The current global upheaval due to the raging pandemic, combined with political upheaval, has made us all unsettled; many are even broken and in despair. We all ask, “When will life return to normal?” The Exodus story, which we read about in the Torah portion this week, teaches us a fundamental lesson to help us frame these events and cope with the unexpected twists and turns.
The ten plagues were an attack on the Egyptian nation and the natural world order. They demonstrated G-d’s authority and control over all elements of nature. Ultimately, they forced the leader of the civilized world, Pharaoh, a man who made himself a god, into submission. The Al-mighty stripped Pharaoh of his false sense of control over his world, to the point that he begged his Jewish slaves to leave Egypt after the final plague, the Plague of the Firstborn.
The Torah portion ends with a selection of Commandments: donning Tefillin (phylacteries), the recounting of the Exodus on Passover, and redeeming the firstborn – all reminders for future generations of the Exodus. The Mitzvos of keeping the Sabbath and observing the Jewish holidays also serve as a reminder of the Exodus, as is reflected in the liturgy recited on those days. The Exodus demonstrated G-d’s dominion over the world, and these Mitzvos, many of them daily, and weekly, would ensure the Jewish people never forget.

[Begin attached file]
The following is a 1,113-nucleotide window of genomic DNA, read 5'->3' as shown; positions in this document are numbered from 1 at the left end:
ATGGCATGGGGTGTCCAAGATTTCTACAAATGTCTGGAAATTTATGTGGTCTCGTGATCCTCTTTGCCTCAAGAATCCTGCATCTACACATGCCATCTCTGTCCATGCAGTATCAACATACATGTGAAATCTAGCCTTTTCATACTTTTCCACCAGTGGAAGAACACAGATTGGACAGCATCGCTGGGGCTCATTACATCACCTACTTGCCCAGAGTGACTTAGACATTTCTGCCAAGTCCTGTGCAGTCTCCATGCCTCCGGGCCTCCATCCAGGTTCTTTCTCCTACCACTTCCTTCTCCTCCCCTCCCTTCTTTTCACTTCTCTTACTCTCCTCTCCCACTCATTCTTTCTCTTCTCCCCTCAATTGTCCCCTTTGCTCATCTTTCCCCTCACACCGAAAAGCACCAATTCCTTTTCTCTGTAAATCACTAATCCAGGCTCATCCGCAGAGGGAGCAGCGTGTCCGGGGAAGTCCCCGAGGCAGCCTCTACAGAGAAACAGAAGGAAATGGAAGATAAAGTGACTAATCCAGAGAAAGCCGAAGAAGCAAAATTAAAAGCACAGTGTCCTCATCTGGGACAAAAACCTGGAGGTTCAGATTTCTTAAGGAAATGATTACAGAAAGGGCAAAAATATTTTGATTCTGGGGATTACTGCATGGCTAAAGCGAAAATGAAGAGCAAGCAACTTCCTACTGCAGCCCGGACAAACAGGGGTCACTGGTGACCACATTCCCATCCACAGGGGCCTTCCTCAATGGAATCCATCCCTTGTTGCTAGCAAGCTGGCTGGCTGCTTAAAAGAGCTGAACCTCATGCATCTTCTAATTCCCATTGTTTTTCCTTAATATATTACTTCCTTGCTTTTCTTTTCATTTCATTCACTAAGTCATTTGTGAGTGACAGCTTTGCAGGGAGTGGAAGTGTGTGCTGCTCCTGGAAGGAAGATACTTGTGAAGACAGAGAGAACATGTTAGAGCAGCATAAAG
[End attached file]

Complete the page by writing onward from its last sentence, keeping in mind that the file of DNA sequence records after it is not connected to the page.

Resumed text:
The message of the Exodus is simple but easily forgotten. Whatever your opinion is of mass media, there’s one thing we can all agree on – its failure to express the hand of G-d of world events. Yet, the fact remains – He is in charge.
With the current rollout of the vaccine, and governmental changes, there’s the potential for our own Exodus from this upheaval and a return to normalcy. But times of upheaval, times when G-d’s presence is more obvious, remind us that “normal life” must still have that same awareness of G-d’s constant involvement in public and private affairs. Adam, the first man, was fully aware of G-d in his life, and the actions of man that followed muddled that reality through the generations that would follow. The lessons of the Exodus were a “reset” for the world, allowing all to see the reality of G-d’s involvement once again. That’s what a return to normalcy looks like – a return to the normalcy of Adam’s freshly minted world.
We all crave the return to the comfort of how things used to be, but our souls will only find true comfort with the knowledge of our Creator’s constant presence in our lives. I do hope life returns to normal soon. It is also my hope and prayer, that we listen to the lessons of the Exodus, and the feelings of our soul, to recognize “normal life” as it was meant to be. (Based on Ramban Ex. 13:16).